'Redsky' Is 'Star Wars' Meets 'Earthsea'
Tyler: Hello everybody! Tyler and Alex here. We’re the original two founders of what's become Solar Studios. We'd like to talk briefly about how we came up with The Redsky Cycle universe, and answer a few questions about the world. We want to share how our original vision for Redsky formed, and where it’s going.
Alex: Hi everyone! Solar Studios might be a small group, but we’ve got big ambitions! Read on, and by the end, I hope that you’ll find something in our world just for you.
Tyler: Alex and I first met in 2016, the summer before we were college roommates. Alex came to me about a large game project he’d been working on for years. So large, in fact, that it would need a lore-rich universe of its own. Sign me up, right? As a creative writing student with a strong interest in everything from Warhammer Fantasy to the Pulp sci-fi magazines of the last century, this was a great chance to combine ideas I already had for my own stories into a bigger project.
Alex: We’ll talk about my project’s development at some point in the future. For now, let’s talk about the wider origins of Redsky.
Tyler: I think you can tell by clicking around our website that we have a deep love for all things pop-culture. Alex’s pitch was basically: “Gamba, what if we made something that people would love just as much as what we loved growing up?” You mean something as enjoyable as The Witcher? Star Wars? I’ve dived down fandom Wikis and TV Tropes since middle school. I’ve sailed with Ged to banish my shadow. Alex has fought the sandworms of Arrakis. It’s our thing. Now, I could help start a new community with fans of all the great settings that have come before us. Challenge accepted.
Geralt of Rivia. Source: Matt DeMino Illustration.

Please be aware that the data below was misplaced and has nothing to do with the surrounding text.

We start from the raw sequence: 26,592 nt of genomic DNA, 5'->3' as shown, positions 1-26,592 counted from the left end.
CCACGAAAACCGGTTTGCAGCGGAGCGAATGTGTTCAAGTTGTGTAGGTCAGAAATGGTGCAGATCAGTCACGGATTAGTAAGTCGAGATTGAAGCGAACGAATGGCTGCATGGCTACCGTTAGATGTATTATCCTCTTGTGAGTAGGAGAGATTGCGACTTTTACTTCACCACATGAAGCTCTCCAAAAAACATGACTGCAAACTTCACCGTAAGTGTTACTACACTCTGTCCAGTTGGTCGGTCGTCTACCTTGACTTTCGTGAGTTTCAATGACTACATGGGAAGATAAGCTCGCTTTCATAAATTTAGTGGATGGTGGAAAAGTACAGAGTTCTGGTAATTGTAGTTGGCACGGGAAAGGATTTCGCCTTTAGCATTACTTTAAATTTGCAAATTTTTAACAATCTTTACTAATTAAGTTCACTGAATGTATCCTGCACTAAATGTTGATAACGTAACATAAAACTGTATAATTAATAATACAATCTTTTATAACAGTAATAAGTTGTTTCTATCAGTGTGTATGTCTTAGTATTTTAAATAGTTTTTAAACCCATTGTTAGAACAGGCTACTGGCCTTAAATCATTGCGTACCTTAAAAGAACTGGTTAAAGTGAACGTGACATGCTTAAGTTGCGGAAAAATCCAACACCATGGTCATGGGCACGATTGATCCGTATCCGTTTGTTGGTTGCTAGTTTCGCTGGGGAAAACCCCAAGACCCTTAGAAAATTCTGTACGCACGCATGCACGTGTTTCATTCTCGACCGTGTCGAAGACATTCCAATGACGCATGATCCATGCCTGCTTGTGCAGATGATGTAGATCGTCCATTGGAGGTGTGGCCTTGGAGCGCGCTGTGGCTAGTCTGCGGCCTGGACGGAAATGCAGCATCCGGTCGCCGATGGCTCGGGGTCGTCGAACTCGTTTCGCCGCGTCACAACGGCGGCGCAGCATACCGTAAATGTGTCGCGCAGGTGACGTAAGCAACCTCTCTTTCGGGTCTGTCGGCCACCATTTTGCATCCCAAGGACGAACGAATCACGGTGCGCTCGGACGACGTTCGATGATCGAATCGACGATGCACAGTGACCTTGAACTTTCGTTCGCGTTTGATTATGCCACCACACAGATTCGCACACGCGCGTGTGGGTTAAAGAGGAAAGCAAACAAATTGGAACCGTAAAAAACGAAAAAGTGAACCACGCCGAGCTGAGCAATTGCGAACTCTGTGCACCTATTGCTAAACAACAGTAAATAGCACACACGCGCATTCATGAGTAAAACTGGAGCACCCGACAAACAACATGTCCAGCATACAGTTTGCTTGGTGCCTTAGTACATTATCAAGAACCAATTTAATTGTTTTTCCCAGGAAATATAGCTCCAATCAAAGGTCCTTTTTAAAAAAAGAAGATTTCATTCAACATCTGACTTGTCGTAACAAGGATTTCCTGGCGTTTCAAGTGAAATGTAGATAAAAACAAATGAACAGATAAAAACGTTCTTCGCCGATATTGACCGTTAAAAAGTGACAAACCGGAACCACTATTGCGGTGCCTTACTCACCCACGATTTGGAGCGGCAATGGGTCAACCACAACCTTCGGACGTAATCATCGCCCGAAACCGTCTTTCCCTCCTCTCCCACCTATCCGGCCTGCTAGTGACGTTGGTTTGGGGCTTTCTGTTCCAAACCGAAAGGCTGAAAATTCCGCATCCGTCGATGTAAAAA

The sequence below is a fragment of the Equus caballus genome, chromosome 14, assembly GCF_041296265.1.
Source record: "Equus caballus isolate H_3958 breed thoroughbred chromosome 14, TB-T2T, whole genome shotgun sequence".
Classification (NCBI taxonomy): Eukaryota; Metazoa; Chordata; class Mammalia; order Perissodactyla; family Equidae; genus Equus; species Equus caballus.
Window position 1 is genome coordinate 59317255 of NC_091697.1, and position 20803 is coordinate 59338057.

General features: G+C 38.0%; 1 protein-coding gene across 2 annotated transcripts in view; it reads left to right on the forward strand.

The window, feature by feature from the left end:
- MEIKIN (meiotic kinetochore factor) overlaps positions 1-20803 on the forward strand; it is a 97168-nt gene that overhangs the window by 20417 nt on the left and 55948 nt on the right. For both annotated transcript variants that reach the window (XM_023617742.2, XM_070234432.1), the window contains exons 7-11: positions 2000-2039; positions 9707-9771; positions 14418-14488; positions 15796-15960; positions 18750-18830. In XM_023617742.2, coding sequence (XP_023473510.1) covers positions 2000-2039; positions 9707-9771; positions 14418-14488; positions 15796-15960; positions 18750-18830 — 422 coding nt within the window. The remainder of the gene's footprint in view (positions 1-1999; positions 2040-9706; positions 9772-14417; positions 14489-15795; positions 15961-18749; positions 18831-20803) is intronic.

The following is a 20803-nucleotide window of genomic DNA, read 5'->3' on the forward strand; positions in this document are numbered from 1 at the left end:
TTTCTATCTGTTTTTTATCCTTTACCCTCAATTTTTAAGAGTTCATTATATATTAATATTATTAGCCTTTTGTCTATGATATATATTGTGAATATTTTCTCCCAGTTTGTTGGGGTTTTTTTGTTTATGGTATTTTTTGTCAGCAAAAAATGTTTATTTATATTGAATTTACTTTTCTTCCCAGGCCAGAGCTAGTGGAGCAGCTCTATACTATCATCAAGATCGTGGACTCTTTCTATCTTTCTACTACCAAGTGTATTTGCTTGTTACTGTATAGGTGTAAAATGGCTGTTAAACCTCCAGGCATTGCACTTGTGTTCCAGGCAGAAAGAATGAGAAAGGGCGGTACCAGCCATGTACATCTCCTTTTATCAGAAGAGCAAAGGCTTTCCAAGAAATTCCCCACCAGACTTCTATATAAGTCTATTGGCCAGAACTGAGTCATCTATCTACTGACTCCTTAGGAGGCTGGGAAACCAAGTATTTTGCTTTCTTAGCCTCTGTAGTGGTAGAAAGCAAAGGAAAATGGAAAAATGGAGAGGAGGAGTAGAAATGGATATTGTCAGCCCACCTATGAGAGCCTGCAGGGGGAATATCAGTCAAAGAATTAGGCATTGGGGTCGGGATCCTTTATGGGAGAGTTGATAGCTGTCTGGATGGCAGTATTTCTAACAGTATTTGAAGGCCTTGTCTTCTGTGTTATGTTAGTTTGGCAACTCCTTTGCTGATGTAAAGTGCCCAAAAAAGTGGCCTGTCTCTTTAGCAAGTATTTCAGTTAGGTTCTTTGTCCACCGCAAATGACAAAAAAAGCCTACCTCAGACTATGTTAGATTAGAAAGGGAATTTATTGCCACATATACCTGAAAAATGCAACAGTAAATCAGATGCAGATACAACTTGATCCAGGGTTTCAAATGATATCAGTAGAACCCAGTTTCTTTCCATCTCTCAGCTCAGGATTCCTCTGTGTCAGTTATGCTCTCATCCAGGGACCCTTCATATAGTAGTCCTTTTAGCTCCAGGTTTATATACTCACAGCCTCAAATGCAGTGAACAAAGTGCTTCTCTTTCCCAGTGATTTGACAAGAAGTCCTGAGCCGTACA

Alex: The original placeholder setting was a mix of sci-fi and speculative fiction. It involved a huge terrestrial planet where multiple low-tech species fought over thousands of years while a super advanced race of observers watched from orbit and manipulated things for their enjoyment. Think Hunger Games but with entire civilizations competing for survival. Or, imagine if the Cromulons from Rick and Morty spectated a giant game of Civilization V featuring the races of Mass Effect. For all its promise, the idea at this stage was just a prototype. I was just playing with ways the world could be in order to meet a number of requirements. The world had to have certain structural features for the setting of Redsky to work. With those in mind, Tyler got free rein to change just about anything about the original idea.
Tyler: It was a great prompt!
Alex: See if you can tell which ideas from the original prototype survived the transformation into Redsky.
Tyler: Between 2016-2018, I changed the conditions to be more Science-Fantasy / even more Speculative Fiction, playing up how this could be a blend of features and conventions. It may be one of the most distinct bits about our setting. Picture a spaceship the size of a continent. Imagine it charting a slow course through space over countless thousands of years. A hard rule here is you can’t go anywhere near the speed of light. So, the humans in charge are spending eons seeding life on a few habitable worlds in what seems to be an empty galaxy. Otherwise, their technology is so advanced it might as well be magic, to paraphrase Clark’s Third Law.
Alex: And the humans in charge -- the Overseers -- well, they’re not just freezing embryos, or filling the worlds they find with ordinary humans. At center stage for Redsky is its diverse cast of sentient species. The idea was to have the appearance of aliens without the independence or technology of aliens. So in the original prototype, the cast began as a fairly strange set of animals, which were then genetically engineered for human-level intelligence. This idea morphed in the transition to Redsky.
Tyler: I wanted the peoples of Redsky to have human origins. They’re still genetically modified, but their humanity comes first, then the avian or fungal DNA. That still means there's a huge range in what the species can look like and do.